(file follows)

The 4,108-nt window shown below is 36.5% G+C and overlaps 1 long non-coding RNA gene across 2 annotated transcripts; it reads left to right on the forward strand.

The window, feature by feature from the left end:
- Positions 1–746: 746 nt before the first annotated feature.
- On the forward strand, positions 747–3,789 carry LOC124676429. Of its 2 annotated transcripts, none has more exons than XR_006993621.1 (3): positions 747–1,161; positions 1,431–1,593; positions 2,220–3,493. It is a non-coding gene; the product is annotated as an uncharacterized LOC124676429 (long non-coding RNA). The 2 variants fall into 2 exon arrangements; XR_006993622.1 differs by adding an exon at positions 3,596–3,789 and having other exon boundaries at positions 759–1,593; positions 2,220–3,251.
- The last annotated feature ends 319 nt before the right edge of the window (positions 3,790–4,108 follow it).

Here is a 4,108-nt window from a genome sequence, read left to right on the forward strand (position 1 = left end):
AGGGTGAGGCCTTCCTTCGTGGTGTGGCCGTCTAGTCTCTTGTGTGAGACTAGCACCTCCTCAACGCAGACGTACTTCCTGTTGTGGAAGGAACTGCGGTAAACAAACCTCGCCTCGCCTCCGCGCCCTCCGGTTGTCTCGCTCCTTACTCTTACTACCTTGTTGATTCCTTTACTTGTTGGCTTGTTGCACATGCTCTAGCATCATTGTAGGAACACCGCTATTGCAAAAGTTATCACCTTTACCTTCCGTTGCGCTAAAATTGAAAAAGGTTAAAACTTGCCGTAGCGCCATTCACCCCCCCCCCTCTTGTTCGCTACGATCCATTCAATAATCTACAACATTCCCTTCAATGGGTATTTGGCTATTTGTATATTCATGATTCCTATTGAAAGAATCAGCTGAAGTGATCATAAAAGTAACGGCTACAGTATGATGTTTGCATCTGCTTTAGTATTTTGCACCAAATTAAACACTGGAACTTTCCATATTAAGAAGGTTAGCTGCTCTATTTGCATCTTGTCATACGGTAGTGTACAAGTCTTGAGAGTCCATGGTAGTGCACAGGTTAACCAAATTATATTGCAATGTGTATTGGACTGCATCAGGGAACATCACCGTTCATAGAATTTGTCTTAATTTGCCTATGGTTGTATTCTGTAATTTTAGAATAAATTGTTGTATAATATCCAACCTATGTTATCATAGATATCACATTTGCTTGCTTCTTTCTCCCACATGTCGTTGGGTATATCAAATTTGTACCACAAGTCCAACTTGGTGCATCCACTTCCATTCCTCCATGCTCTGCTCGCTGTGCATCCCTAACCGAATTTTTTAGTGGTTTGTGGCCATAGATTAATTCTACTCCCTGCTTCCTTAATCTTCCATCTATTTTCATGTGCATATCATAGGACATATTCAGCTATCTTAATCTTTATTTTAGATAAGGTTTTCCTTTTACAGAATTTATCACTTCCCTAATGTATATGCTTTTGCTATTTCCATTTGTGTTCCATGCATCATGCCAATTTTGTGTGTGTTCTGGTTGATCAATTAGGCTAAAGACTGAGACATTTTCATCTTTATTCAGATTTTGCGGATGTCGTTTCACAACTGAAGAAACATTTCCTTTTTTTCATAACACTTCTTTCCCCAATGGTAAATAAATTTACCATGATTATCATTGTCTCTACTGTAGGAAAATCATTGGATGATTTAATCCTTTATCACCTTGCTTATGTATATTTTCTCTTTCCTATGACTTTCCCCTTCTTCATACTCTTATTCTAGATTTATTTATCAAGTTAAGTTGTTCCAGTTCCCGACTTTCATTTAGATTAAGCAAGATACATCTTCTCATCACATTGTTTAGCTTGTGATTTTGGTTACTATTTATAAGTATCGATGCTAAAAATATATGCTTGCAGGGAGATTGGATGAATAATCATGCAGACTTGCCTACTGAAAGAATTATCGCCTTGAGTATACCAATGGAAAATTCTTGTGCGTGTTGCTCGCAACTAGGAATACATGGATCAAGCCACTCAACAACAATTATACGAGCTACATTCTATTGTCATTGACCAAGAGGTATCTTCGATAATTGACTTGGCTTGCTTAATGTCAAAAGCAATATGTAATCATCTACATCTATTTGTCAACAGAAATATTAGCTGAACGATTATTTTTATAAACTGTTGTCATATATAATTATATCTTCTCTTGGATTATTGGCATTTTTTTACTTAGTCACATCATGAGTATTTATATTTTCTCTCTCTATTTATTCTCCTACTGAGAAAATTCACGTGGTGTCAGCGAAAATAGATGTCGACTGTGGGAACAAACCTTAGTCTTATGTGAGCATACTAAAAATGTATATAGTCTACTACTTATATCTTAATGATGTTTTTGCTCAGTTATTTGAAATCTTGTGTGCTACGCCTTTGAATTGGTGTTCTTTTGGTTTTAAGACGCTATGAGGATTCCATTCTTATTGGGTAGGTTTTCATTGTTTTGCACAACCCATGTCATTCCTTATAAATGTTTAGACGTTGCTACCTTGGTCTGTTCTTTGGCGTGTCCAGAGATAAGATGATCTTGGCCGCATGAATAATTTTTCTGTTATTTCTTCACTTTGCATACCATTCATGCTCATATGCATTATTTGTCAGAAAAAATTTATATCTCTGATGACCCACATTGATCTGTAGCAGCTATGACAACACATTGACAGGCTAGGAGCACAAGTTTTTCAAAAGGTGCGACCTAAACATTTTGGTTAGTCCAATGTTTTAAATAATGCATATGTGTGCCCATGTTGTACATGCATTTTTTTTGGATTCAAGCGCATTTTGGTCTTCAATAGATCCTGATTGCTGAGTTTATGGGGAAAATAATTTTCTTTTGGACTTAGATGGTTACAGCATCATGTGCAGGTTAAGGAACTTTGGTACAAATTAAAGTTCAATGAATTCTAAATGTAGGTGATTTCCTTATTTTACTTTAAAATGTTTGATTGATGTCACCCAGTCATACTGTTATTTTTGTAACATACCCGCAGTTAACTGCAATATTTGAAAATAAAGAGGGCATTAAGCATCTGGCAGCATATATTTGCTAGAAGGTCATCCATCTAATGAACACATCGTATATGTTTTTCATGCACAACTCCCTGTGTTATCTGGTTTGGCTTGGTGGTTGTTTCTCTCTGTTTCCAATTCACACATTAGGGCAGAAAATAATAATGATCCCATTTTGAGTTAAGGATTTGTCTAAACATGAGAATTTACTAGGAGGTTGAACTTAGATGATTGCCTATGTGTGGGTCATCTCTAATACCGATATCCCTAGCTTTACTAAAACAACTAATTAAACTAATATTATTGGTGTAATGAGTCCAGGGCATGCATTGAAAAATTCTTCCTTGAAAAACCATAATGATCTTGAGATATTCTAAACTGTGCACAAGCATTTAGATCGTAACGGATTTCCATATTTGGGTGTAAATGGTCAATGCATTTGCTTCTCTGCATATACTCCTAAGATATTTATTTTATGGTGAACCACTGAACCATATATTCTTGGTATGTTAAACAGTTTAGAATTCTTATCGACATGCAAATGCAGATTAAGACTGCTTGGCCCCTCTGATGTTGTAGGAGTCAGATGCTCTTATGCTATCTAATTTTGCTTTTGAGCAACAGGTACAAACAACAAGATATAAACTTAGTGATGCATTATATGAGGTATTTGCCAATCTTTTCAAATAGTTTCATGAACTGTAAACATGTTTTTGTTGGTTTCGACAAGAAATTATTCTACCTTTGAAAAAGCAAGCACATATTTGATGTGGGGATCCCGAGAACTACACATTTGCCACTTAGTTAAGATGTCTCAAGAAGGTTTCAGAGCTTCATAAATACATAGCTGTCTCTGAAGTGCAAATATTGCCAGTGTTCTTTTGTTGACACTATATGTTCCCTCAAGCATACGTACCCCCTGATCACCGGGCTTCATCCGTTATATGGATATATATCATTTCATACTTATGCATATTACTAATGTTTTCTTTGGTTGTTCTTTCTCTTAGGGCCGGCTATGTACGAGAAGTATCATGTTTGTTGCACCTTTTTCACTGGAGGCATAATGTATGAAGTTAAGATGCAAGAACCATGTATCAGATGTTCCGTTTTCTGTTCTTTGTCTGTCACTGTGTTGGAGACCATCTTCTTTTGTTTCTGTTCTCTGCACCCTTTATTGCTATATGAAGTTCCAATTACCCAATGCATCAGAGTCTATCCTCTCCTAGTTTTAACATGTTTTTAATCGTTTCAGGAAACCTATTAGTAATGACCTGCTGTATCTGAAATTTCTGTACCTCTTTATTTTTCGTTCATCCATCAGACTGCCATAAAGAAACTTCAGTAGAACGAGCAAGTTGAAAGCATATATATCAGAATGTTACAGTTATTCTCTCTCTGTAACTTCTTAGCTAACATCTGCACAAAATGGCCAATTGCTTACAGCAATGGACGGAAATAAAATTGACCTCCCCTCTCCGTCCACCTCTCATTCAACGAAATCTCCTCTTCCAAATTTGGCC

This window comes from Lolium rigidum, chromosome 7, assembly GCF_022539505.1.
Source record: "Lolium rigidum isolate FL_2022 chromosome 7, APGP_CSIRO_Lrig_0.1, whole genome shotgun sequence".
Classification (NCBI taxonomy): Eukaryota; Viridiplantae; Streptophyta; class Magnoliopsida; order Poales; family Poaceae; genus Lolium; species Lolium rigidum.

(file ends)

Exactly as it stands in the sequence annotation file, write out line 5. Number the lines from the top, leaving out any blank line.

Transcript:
- The last annotated feature ends 319 nt before the right edge of the window (positions 3,790–4,108 follow it).